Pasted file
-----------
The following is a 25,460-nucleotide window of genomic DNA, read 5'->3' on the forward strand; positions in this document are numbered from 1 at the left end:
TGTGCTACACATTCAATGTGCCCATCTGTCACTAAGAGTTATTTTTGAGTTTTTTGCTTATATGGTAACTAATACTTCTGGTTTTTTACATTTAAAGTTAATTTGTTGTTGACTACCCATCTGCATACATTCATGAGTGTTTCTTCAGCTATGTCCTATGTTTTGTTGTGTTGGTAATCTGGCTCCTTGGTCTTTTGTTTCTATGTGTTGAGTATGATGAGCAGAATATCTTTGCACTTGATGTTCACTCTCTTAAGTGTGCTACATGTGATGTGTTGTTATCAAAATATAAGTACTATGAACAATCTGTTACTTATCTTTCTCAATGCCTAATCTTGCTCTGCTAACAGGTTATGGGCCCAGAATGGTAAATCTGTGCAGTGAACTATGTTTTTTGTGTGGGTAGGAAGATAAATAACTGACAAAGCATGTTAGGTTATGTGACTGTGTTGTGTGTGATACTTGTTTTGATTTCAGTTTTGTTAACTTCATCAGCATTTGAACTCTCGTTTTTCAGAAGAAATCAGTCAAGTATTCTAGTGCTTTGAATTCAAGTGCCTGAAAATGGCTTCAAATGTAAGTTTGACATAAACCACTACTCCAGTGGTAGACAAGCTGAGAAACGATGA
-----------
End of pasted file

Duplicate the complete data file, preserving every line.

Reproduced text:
The following is a 25,460-nucleotide window of genomic DNA, read 5'->3' on the forward strand; positions in this document are numbered from 1 at the left end:
TGTGCTACACATTCAATGTGCCCATCTGTCACTAAGAGTTATTTTTGAGTTTTTTGCTTATATGGTAACTAATACTTCTGGTTTTTTACATTTAAAGTTAATTTGTTGTTGACTACCCATCTGCATACATTCATGAGTGTTTCTTCAGCTATGTCCTATGTTTTGTTGTGTTGGTAATCTGGCTCCTTGGTCTTTTGTTTCTATGTGTTGAGTATGATGAGCAGAATATCTTTGCACTTGATGTTCACTCTCTTAAGTGTGCTACATGTGATGTGTTGTTATCAAAATATAAGTACTATGAACAATCTGTTACTTATCTTTCTCAATGCCTAATCTTGCTCTGCTAACAGGTTATGGGCCCAGAATGGTAAATCTGTGCAGTGAACTATGTTTTTTGTGTGGGTAGGAAGATAAATAACTGACAAAGCATGTTAGGTTATGTGACTGTGTTGTGTGTGATACTTGTTTTGATTTCAGTTTTGTTAACTTCATCAGCATTTGAACTCTCGTTTTTCAGAAGAAATCAGTCAAGTATTCTAGTGCTTTGAATTCAAGTGCCTGAAAATGGCTTCAAATGTAAGTTTGACATAAACCACTACTCCAGTGGTAGACAAGCTGAGAAACGATGA